Why go cycle touring?

Could this be the answer to goal free touring?

Could this be the answer to goal free touring?

I was reading a friend’s blog this morning and he wrote something that struck a chord with me. James is currently riding from the most northern tip of Europe south towards Spain and beyond and he is now in central France. This is what he wrote; “this tour is a bit like a scouting trip finding cool places to come back to ……”. (You can read James’ blog, Self Propelled Life here.) The reason it made me smile is because I can remember Gill and I making exactly the same observation more than once during our travels last year. I’m pretty sure I have heard the same sentiment from other travellers too which is why I am pondering the very nature of cycle touring and why we do it.

With a few exceptions where people are trying to break records I think it is reasonable to describe cycle touring as a leisure pursuit rather than an endurance sport but the more I think about it and the more complex it gets. I always used to think of it as moving from place to place at a relatively relaxed pace, stopping to explore wherever interest dictated. In reality I have found it is rarely as simple as that and there are numerous reasons for this.

Firstly, most people touring are on a holiday or a fixed term break from work. In other words they have a pre-defined amount of time at their disposal and this immediately introduces an element of urgency into the trip. It shouldn’t but it does in my experience.

Secondly most tours have a goal of some sort. Given a fixed time span most tourers will pore over maps calculating how far they might get in the given time and working out a route accordingly. The problem is that no matter how relaxed you are about the daily mileage and ultimate destination you have still set yourself a target to measure your progress by and thereby introduced that element of challenge. It’s this element of challenge that adds a further complication I feel. You see if you take away the challenge, the target, the goal, then you are in danger of taking away the motivation and incentive that keeps you going when times get tough. Like I said, it’s complicated.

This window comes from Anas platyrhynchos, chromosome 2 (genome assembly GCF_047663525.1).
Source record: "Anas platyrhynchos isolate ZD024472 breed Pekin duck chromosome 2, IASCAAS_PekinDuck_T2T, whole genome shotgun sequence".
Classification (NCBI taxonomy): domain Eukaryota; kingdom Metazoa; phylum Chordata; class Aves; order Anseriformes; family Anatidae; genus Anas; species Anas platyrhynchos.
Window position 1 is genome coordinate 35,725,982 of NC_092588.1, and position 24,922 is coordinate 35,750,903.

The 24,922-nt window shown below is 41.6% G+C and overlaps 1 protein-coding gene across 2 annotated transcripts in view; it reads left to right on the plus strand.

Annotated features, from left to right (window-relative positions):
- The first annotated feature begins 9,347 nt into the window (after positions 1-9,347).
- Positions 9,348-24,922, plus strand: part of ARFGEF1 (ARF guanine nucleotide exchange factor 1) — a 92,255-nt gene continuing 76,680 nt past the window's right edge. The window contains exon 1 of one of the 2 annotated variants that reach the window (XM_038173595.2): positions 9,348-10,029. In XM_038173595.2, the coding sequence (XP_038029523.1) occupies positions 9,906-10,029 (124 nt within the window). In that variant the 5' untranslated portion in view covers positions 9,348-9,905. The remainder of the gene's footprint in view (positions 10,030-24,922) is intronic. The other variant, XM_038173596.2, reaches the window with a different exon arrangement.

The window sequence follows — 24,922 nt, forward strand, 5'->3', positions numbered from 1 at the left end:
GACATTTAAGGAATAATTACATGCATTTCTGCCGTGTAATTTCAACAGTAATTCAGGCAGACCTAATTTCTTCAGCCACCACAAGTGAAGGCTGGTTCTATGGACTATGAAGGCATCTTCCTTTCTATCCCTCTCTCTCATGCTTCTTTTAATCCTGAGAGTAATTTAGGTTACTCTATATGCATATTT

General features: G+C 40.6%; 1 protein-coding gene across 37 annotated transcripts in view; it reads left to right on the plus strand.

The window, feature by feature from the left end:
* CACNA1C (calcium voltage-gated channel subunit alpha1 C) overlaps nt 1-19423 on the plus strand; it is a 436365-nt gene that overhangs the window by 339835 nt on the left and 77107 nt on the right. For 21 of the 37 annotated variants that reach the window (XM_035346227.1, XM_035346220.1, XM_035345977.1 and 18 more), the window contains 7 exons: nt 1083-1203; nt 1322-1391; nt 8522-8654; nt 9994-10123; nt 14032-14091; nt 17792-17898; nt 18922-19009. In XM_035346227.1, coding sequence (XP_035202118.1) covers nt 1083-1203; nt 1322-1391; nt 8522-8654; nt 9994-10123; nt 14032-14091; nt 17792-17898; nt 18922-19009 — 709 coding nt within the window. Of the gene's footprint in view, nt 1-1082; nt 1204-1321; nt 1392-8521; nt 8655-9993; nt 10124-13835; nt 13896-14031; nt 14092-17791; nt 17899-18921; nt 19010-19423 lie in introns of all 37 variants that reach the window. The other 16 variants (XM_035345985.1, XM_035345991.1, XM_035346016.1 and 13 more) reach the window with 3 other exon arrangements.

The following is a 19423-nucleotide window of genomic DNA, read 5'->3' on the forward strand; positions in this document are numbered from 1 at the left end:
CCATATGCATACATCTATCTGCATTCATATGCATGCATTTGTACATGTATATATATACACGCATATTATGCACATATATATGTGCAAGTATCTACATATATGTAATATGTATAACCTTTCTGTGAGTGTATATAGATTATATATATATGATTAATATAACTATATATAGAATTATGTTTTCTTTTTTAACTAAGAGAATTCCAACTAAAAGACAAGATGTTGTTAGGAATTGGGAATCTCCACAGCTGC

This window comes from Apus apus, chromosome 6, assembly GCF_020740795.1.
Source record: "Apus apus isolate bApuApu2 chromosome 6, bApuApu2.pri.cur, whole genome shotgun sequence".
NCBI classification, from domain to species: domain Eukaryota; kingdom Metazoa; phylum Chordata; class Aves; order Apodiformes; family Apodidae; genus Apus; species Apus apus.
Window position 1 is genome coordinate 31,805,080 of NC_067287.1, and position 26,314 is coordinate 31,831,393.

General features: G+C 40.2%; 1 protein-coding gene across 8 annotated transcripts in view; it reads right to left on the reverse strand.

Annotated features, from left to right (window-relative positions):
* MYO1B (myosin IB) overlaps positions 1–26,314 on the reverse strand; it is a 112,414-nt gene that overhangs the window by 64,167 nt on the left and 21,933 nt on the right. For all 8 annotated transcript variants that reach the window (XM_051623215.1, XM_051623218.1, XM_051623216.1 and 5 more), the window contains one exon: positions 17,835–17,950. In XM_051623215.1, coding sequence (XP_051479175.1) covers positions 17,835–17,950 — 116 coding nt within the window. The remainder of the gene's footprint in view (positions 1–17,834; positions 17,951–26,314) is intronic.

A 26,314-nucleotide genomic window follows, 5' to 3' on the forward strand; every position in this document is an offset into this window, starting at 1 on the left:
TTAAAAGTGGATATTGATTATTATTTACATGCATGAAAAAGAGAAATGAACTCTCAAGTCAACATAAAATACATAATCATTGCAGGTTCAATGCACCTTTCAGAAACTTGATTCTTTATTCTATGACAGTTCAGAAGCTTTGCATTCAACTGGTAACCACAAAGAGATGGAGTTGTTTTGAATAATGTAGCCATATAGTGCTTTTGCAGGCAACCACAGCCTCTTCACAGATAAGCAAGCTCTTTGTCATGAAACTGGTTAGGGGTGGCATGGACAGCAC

Maybe the question we should be asking ourselves is why are we going on the trip in the first place. I have heard endless criticism of foreign tourists, particularly Americans, who come to Europe and ‘do’ Scotland for example in a couple of days. As cycle tourers with a goal of reaching a particular destination in a given time are we not guilty of a similar mistake? This isn’t a criticism of anyone by the way, with only one exception every trip I have done has had a proposed duration, length and end destination. If I am questioning anybody’s motives then they are my own. Of course travelling on a bicycle at the limited pace that it dictates will always reveal more of a land and culture than racing around in a car or a coach but the principles are the same. I am certain I have used the phrase, ‘done the coast of Britain’ once or twice in the last few months. What does that mean?

That black line did become a bit of an obsession I admit.

That black line did become a bit of an obsession I admit.

Gill and I are tossing around ideas for what we might do in the future in terms of another adventure. We haven’t even decided yet that it will necessarily be by bike but if it is then I would like to think that we might set off with a very different goal to the last time. I like the idea of taking away all goals that involve places, times, distances and pace and replace them with learning, observing, meeting and talking. It sounds like a simple thing to achieve but I don’t think it is. We can certainly avoid any final destination in a given time and we can avoid setting any kind of daily mileage target. We can go away without a computer on the bike and even, to some extent without a knowledge of how long we will be away. What I can’t imagine doing though, is touring without maps. Once you introduce maps into the equation you get distances and with distances comes times and before you know it you have fallen back into the old traps of measuring progress. This leads to feelings of achievement or the lack of as you inevitably trace your route across the map. When I first moved to Essex as a twenty something with no friends down there I used to amuse myself at weekends by walking a compass bearing through London. I discovered all sorts of interesting places that way. It certainly added an element of adventure to a walk across London and I wonder if it could work for cycle touring. We live in Lancashire so maybe if we took a bearing on Dover to start with, mounted the compass on the handlebars and set off in a vaguely south easterly direction. It might work.